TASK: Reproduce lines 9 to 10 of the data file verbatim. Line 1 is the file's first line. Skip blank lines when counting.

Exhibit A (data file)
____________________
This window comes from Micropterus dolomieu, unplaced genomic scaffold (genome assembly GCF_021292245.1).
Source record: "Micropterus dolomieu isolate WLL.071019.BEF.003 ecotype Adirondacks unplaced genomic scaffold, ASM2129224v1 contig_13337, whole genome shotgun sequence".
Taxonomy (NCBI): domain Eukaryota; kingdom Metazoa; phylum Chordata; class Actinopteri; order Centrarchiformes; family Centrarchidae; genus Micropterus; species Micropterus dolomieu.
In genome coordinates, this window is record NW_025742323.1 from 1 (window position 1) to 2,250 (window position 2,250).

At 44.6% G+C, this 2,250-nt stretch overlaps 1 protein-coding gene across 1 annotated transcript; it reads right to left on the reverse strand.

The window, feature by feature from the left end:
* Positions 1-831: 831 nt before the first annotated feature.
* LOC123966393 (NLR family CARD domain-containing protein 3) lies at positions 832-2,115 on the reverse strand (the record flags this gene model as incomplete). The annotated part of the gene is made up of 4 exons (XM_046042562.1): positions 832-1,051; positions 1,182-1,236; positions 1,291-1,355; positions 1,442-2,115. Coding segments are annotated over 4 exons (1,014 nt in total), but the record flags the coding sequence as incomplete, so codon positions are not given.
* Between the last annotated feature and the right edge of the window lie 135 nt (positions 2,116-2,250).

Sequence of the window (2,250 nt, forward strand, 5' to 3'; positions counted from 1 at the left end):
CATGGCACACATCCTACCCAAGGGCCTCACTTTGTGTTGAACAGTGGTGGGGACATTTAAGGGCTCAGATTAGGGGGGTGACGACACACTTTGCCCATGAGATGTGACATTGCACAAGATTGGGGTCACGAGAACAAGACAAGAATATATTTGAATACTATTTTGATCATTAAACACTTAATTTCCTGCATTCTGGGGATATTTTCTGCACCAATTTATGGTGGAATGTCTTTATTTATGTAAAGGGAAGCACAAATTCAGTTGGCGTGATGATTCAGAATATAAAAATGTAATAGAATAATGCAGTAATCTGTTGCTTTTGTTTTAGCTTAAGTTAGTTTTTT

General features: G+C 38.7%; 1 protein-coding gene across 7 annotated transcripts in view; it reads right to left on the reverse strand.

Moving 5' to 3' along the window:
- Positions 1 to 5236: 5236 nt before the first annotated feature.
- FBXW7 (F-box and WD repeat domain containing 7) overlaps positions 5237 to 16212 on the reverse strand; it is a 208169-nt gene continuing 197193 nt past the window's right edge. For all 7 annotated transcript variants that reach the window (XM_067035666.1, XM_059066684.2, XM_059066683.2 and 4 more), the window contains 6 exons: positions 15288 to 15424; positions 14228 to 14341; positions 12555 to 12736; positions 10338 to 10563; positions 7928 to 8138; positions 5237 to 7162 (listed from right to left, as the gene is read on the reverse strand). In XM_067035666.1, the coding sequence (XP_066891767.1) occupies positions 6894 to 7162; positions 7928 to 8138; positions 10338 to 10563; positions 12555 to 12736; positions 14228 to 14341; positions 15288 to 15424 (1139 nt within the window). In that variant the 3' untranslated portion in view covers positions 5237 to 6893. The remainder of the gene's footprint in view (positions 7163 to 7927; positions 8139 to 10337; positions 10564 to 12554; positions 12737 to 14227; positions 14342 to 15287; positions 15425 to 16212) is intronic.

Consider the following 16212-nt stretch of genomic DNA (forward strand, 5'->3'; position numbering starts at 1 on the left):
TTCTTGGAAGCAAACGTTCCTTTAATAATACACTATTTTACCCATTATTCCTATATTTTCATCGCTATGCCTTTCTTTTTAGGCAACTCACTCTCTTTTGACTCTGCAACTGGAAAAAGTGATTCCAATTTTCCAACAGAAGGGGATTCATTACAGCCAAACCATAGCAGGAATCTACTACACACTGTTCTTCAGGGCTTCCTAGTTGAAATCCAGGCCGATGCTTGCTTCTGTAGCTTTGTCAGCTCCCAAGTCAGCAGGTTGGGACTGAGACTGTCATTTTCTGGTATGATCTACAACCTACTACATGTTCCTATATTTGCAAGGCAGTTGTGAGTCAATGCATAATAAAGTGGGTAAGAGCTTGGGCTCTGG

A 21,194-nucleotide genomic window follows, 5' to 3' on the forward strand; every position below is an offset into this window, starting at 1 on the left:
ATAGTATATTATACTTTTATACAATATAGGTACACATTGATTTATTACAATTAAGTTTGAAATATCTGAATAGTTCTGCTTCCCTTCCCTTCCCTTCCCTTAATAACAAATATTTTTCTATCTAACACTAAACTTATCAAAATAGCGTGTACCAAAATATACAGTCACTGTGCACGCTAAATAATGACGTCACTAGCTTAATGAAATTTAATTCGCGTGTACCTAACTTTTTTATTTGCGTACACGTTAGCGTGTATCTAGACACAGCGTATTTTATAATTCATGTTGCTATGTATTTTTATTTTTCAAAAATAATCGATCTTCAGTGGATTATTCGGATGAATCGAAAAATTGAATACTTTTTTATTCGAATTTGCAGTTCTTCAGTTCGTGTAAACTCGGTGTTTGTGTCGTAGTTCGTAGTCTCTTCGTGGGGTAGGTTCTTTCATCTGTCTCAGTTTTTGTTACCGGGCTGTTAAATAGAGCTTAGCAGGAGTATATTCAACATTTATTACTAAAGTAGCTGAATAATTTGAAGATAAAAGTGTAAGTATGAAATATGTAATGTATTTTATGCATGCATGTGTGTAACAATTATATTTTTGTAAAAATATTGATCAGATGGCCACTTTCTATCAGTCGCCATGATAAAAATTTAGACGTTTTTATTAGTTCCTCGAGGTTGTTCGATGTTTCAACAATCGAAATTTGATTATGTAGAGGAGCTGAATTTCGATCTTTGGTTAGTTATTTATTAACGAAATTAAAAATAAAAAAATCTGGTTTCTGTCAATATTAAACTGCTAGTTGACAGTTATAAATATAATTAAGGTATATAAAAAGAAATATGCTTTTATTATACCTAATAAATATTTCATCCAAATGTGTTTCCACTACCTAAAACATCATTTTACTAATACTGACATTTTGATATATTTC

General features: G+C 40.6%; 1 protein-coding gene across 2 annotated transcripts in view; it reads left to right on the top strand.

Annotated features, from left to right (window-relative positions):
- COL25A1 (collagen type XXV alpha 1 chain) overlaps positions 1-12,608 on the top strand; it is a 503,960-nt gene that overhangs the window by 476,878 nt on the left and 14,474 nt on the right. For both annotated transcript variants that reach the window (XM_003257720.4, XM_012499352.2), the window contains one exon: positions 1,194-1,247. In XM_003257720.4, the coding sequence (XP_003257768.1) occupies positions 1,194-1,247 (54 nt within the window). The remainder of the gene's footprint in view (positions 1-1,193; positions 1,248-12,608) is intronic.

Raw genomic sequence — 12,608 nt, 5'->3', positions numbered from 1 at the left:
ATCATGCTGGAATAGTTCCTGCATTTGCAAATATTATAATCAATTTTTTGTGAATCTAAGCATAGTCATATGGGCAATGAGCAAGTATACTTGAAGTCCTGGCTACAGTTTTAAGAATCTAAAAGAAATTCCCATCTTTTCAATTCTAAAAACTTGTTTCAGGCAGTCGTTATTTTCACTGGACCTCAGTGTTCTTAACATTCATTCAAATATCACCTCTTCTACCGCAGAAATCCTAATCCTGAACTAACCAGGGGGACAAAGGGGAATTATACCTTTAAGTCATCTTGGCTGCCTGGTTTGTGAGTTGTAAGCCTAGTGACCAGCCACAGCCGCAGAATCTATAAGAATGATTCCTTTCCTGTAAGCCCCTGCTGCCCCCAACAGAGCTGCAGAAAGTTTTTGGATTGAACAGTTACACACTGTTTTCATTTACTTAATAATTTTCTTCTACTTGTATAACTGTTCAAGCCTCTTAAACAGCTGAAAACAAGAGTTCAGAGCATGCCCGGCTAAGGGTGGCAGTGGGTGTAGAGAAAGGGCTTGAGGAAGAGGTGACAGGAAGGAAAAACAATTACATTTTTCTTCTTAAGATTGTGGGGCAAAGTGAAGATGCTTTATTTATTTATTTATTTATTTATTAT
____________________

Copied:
* Between the last annotated feature and the right edge of the window lie 135 nt (positions 2,116-2,250).

Sequence of the window (2,250 nt, forward strand, 5' to 3'; positions counted from 1 at the left end):